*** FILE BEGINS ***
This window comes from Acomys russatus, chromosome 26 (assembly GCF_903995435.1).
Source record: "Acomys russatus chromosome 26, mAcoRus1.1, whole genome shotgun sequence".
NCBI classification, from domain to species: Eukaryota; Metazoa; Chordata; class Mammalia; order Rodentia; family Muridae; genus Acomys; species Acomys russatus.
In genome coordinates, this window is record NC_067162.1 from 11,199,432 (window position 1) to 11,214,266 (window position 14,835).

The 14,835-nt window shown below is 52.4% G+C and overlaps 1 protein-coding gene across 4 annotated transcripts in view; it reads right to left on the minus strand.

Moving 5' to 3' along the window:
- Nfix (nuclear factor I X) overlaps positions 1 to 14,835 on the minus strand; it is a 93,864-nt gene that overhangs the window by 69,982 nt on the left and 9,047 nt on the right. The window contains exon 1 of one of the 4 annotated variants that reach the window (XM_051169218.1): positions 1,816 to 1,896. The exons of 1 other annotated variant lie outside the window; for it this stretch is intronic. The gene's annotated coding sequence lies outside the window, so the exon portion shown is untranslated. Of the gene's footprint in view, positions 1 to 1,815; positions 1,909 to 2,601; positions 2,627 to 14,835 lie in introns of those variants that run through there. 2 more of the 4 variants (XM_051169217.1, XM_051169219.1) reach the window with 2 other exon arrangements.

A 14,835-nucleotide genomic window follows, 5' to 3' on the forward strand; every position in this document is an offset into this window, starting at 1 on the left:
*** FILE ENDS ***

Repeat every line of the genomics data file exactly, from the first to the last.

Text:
This window comes from Acomys russatus, chromosome 26 (assembly GCF_903995435.1).
Source record: "Acomys russatus chromosome 26, mAcoRus1.1, whole genome shotgun sequence".
NCBI classification, from domain to species: Eukaryota; Metazoa; Chordata; class Mammalia; order Rodentia; family Muridae; genus Acomys; species Acomys russatus.
In genome coordinates, this window is record NC_067162.1 from 11,199,432 (window position 1) to 11,214,266 (window position 14,835).

The 14,835-nt window shown below is 52.4% G+C and overlaps 1 protein-coding gene across 4 annotated transcripts in view; it reads right to left on the minus strand.

Moving 5' to 3' along the window:
- Nfix (nuclear factor I X) overlaps positions 1 to 14,835 on the minus strand; it is a 93,864-nt gene that overhangs the window by 69,982 nt on the left and 9,047 nt on the right. The window contains exon 1 of one of the 4 annotated variants that reach the window (XM_051169218.1): positions 1,816 to 1,896. The exons of 1 other annotated variant lie outside the window; for it this stretch is intronic. The gene's annotated coding sequence lies outside the window, so the exon portion shown is untranslated. Of the gene's footprint in view, positions 1 to 1,815; positions 1,909 to 2,601; positions 2,627 to 14,835 lie in introns of those variants that run through there. 2 more of the 4 variants (XM_051169217.1, XM_051169219.1) reach the window with 2 other exon arrangements.

A 14,835-nucleotide genomic window follows, 5' to 3' on the forward strand; every position in this document is an offset into this window, starting at 1 on the left: